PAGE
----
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Implementing new technologies in the transition towards a circular economy. Scientists: We are unable to understand why no one has taken appropriate action. Report from V Our Future Forum.

Within the framework of the V Our Future Forum, the largest conference for young people, bringing together Poles, Ukrainians and Belarusians, two additional remote discussion panels were held. The first concerned the implementation of new technologies in the transition towards a circular economy. The moderator was Bartłomiej Leks – a student of the University of Warsaw. The discussion was attended by: Weronika Czaplewska – Vice President of Envirly, Paweł Nycz – PhD student at Loughborough University, Michał Ciok – PhD student at Bayreuth University.

Bartłomiej Leks began the conversation by raising the issue of wasting a huge amount of waste. He noted that we produce more than two billion tons of waste annually, and it is estimated that by 2050 this number will increase by as much as seventy percent. He asked how to reduce the amount of waste generated and whether there were more effective ways to take care of our planet than recycling.

Michał Ciok stated that already at the moment of production companies should consider its reuse. He noted that already now we can observe this phenomenon in the creation of phones, because used parts of smartphones are widely used in the creation of new electronic equipment.

Paweł Nycz added that an interesting solution are multifunctional products, such as air conditioners, which not only cool the air, but also heat it, thanks to which they are more widely used. “Using such goods means not only savings, but above all functionality” – he stressed. He predicted that in the future even photovoltaic panels would be recycled. At the end of his speech, he said that perhaps we are focusing too much on the production of waste at the moment, because he believed that sooner or later the production capacity of the factories would increase and that this would allow for the processing of waste on a larger scale.

Weronika Czaplewska talked about the ways to deal with greenwashing. She explained that the solutions claimed by a company to be eco-friendly are not usually eco-friendly at all. She mentioned that different companies can never be fully trusted because, in the end, profit is the most important thing for them, while ecology is, in the vast majority of cases, a secondary issue from their perspective.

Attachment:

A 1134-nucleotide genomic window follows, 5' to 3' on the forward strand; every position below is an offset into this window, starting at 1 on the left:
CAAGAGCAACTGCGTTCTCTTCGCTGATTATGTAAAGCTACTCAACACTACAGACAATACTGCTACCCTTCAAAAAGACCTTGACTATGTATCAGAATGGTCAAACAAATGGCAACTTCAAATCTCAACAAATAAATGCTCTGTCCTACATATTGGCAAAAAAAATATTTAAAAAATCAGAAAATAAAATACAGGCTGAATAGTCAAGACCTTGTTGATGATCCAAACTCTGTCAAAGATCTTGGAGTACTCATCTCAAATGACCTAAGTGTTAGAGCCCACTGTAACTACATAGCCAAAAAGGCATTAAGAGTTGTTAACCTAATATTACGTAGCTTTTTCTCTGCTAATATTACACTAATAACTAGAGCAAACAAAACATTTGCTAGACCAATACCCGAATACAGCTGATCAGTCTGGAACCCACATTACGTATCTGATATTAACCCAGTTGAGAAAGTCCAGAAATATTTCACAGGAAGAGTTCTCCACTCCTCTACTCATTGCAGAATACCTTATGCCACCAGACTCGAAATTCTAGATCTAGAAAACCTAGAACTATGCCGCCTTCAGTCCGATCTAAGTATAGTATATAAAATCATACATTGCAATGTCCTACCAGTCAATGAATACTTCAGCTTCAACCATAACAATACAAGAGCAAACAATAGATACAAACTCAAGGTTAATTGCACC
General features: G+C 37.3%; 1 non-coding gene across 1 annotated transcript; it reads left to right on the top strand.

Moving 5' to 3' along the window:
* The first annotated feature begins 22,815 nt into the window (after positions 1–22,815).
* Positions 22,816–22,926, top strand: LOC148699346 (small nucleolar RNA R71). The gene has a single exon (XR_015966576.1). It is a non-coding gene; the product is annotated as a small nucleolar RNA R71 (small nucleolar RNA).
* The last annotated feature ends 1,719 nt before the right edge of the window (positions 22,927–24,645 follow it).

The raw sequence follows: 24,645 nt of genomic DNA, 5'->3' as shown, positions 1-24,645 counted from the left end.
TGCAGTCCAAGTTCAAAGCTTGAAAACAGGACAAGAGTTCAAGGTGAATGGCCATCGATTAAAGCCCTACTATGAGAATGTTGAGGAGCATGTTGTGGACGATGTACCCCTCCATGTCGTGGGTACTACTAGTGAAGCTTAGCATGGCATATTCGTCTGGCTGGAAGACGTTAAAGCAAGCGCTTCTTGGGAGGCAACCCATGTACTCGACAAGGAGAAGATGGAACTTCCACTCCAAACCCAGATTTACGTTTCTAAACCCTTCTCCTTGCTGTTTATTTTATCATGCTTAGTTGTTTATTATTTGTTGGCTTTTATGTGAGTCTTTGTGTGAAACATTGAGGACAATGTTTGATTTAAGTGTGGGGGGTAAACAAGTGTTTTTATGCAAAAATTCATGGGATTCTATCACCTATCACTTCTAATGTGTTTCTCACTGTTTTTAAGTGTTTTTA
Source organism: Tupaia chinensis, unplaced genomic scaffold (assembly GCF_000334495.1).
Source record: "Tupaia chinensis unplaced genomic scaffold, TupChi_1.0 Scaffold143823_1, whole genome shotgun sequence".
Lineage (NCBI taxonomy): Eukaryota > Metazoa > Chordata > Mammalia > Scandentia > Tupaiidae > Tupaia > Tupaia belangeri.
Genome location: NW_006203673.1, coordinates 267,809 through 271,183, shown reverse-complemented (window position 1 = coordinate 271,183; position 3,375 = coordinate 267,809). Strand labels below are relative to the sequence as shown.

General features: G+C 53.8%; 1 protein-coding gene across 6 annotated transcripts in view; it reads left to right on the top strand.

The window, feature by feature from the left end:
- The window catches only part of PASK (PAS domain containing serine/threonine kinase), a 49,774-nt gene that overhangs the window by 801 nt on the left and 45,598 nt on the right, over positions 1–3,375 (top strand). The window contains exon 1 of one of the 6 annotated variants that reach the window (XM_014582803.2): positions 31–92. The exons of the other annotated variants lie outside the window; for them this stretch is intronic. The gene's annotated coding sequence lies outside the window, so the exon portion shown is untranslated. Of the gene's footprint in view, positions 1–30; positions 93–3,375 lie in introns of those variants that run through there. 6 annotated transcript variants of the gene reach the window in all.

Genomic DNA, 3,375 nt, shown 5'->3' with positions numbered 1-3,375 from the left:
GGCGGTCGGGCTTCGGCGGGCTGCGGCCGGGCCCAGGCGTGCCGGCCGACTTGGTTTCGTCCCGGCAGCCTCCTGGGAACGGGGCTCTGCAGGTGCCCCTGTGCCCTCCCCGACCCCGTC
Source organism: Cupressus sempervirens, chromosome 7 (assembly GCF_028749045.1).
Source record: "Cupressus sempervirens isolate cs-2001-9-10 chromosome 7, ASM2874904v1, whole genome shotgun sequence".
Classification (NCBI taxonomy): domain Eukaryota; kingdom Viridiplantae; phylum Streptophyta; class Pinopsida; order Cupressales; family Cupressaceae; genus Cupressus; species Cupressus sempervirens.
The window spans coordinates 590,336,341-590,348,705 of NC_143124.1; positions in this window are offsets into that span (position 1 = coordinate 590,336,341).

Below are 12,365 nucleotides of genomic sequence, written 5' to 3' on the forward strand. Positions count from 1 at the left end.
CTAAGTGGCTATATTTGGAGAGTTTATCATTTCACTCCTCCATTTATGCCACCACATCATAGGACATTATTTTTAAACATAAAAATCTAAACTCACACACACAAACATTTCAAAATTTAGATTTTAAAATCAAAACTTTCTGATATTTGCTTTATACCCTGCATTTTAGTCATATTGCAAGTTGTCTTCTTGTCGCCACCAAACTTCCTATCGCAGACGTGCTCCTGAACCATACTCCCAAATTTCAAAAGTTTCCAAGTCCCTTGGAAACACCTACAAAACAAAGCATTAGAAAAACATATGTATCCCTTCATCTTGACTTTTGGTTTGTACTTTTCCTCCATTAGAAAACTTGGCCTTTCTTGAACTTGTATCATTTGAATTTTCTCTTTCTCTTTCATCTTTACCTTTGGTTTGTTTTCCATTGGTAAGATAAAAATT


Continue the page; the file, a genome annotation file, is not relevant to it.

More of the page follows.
Paweł Nycz agreed that the largest companies are guided mainly by the criterion of profitability. He noted that the state should support entrepreneurs promoting green solutions in order to level their chances on the free market. “The implementation of new technologies in the transition towards a circular economy requires cooperation on the part of entrepreneurs, consumers, but also state entities” – he concluded.

The Vice President of Envirly noted that transparency, sustainability and corporate social responsibility are key concepts that every modern company should know. She noted that employees from Generation Z are eager to choose employers who have in mind the well-being of our planet.

Michał Ciok drew attention to the fact that the risks for new companies associated with the introduction of ecological solutions are much greater than for experienced corporations. “Promoting sustainable development principles should be integrated politically, economically and socially,” he said.

Paweł Nycz fully agreed with the position of his previous speaker, but pointed out that the case of each industry is different and each situation should be approached individually. “It seems crucial whether we address our product to a business recipient or a consumer, because the consumer is guided by emotions when making decisions” – he stressed.

Weronika Czaplewska stressed that young people should be educated about climate change and ecology from the earliest years of primary school. She mentioned that when she was in high school, she lacked solid knowledge in this field, and this is definitely a key area.